The day before the centennial celebration of Shearer Cottage in Oak Bluffs, Gretchen Tucker Underwood noticed that the landscaping around the 100-year-old red inn on Rose avenue was not quite ready for the impending party.

“She worked yesterday and today to prep the grounds,” innkeeper Lee Jackson Van Allen, the fourth generation of Shearer told a crowd of more than 100 people in the Shearer Cottage side yard, which looked impeccable, on Saturday evening. “That’s the kind of thing that happens with friends and family on Martha’s Vineyard.” That’s why Shearer Cottage has endured over the years, Mrs. Van Allen continued: “Support like that.”

“Indeed,” author Shelley Christensen wrote in a Martha’s Vineyard Magazine profile of the inn. “Its legacy has far less to do with bricks and mortar — make that shingles and porch posts — than it does with people: the dynasty that keeps the inn going, the guests who’ve basked in its hospitality; and a singular segment of the Vineyard summer community that Shearer Cottage helped spawn.”

Built by Charles F. Shearer, a former slave and his wife Henrietta in 1912 (the date of last weekend’s celebration coincided with the 128th anniversary of the Shearer’s marriage) on a narrow road overlooking the Baptist Temple in Oak Bluffs, Shearer Cottage quickly established itself as a place where African American families could come to enjoy a vacation, particularly in an era when such accomodations were hard to come by. At the time, Ms. Christensen noted, Oak Bluffs (Cottage City) was the only town on the Vineyard in which African Americans could own property.

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Camille Van Allen and grandmother Lee Van Allen. — Ivy Ashe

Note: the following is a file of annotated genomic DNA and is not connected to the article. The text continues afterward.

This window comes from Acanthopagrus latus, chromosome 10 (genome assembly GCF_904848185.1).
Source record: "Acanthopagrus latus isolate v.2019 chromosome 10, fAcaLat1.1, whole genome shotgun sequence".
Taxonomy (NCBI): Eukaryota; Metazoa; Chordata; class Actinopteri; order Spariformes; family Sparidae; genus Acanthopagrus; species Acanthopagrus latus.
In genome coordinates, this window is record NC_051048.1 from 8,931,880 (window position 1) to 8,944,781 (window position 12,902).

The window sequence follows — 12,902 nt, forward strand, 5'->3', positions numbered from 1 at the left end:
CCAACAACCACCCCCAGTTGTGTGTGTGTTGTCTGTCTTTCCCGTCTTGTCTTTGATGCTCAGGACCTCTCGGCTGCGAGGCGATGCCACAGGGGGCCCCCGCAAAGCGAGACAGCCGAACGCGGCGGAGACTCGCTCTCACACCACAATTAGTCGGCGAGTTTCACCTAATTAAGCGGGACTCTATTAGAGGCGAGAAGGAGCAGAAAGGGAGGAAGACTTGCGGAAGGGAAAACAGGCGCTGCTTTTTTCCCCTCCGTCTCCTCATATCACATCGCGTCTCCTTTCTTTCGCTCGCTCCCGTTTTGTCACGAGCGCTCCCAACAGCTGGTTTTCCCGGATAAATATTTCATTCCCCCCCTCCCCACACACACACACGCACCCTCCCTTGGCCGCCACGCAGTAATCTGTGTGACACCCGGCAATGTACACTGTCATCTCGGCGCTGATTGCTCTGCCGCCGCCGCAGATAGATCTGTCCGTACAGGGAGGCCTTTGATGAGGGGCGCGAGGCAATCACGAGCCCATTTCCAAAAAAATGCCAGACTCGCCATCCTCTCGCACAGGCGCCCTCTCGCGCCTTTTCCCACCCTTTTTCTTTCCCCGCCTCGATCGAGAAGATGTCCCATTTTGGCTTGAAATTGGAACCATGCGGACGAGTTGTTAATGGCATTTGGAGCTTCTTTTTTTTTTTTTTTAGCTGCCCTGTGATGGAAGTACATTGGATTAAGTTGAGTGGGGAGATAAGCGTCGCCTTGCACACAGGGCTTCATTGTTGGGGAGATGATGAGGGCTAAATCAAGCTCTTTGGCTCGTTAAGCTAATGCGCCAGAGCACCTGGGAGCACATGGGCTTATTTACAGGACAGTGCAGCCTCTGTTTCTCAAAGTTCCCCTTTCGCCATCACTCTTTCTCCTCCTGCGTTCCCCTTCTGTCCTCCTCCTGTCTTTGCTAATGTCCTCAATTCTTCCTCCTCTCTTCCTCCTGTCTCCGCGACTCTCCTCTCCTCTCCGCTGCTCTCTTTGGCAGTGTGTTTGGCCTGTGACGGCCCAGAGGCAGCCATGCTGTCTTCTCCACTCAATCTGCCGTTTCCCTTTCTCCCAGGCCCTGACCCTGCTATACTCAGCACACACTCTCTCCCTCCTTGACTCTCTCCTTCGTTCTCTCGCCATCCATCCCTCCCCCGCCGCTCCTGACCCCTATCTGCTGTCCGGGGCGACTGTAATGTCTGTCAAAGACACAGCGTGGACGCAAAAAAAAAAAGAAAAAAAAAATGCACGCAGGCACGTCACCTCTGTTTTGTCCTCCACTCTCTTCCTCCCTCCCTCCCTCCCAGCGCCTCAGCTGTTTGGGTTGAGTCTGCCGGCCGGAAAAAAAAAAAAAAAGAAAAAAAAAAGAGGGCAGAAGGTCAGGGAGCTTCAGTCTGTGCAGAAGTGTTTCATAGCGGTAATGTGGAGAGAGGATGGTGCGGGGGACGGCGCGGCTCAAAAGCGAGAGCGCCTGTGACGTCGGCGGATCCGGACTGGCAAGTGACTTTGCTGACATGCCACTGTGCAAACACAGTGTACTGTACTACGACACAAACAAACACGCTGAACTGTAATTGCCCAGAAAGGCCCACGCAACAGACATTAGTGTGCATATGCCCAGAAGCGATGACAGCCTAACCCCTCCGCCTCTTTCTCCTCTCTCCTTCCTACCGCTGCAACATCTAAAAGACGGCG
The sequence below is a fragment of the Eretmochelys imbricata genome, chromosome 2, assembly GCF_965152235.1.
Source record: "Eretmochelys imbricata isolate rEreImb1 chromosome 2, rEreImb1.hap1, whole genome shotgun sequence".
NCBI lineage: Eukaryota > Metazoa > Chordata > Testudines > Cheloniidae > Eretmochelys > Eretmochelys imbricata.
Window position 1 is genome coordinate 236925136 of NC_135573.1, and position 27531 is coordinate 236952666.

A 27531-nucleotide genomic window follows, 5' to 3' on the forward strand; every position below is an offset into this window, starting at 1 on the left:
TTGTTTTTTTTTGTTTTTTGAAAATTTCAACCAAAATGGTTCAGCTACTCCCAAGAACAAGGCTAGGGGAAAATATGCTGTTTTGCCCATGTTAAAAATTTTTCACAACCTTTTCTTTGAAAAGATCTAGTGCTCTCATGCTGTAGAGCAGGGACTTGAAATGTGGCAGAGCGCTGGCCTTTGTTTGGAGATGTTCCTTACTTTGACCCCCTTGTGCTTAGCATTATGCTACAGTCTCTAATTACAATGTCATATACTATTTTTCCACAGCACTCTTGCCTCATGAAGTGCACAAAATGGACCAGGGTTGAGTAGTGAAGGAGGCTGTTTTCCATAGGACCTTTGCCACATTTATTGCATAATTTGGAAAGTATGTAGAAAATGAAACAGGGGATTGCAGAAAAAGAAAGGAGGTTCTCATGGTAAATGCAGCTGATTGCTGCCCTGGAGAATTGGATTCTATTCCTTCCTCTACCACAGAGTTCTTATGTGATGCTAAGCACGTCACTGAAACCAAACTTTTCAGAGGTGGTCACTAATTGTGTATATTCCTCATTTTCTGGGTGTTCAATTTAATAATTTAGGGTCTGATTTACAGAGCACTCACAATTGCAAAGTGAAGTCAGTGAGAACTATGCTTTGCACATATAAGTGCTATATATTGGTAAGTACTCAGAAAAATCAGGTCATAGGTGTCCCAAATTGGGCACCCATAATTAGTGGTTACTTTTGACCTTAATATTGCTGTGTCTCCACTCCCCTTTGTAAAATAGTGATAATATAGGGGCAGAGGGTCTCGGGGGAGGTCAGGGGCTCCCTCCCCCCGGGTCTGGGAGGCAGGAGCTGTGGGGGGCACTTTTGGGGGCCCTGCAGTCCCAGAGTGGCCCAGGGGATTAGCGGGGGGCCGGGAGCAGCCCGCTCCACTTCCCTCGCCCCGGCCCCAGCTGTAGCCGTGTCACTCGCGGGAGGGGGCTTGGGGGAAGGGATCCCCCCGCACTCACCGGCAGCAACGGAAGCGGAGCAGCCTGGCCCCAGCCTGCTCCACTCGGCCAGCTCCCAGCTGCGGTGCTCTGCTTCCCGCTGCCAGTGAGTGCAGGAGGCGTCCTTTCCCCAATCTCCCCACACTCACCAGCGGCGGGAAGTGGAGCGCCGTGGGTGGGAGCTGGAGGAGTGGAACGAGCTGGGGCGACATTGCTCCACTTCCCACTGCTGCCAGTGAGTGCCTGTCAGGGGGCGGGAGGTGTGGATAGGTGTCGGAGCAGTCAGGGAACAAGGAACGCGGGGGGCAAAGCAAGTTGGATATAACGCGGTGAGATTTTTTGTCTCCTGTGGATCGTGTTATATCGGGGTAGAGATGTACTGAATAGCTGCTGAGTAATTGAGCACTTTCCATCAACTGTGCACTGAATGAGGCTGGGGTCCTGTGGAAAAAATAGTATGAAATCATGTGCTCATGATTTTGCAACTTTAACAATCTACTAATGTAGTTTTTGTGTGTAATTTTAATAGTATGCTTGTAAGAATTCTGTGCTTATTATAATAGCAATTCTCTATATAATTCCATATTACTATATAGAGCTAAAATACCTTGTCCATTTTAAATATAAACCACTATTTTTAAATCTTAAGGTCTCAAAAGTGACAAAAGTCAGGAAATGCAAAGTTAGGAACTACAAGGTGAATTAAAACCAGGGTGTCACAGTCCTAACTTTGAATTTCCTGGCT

Posters on the broad wooden porch of Shearer Cottage documented the inn’s growth over the years. A short film produced by the Martha’s Vineyard Museum played on a nearby table, providing an introduction to Shearer Summer Theatre, an endeavor of then-innkeeper Doris Pope Jackon’s sister, Liz White, where professionals and newcomers alike took part in stage productions.

“Oak Bluffs has a special place in the hearts of the Shearer family,” Mrs. Van Allen said during her remarks.

Oak Bluffs selectman Kathleen Burton presented Mrs. Van Allen with a certificate of recognition for “100 years of extraordinary hospitality and community service.”

“May it hang for another 100 years in Shearer Cottage,” Ms. Burton said.

Camille Van Allen, 17, of Milton, Ms. Van Allen’s granddauther, concluded the ceremony by reading a portion of her college essay, which she dedicated to her great-grandmother, Doris Jackson. Miss Van Allen plans to be a physician in the near future, but, as she noted “I am honored to say I am the sixth generation [at Shearer Cottage] . . . when years pass and I grow older, I will become the innkeeper.” The courage of her great-great-great grandparents, she said, “shines through me every day,” .

“This is a really huge part of my life, “ Miss Van Allen said afterwards. Her first draft of the essay, she said, was more of a “Come to Shearer” entreaty, but after some revising the words seemed to flow out of her — ”really from the heart.”

“I don’t know what it’s not like to be part of it,” she said.

— Ivy Ashe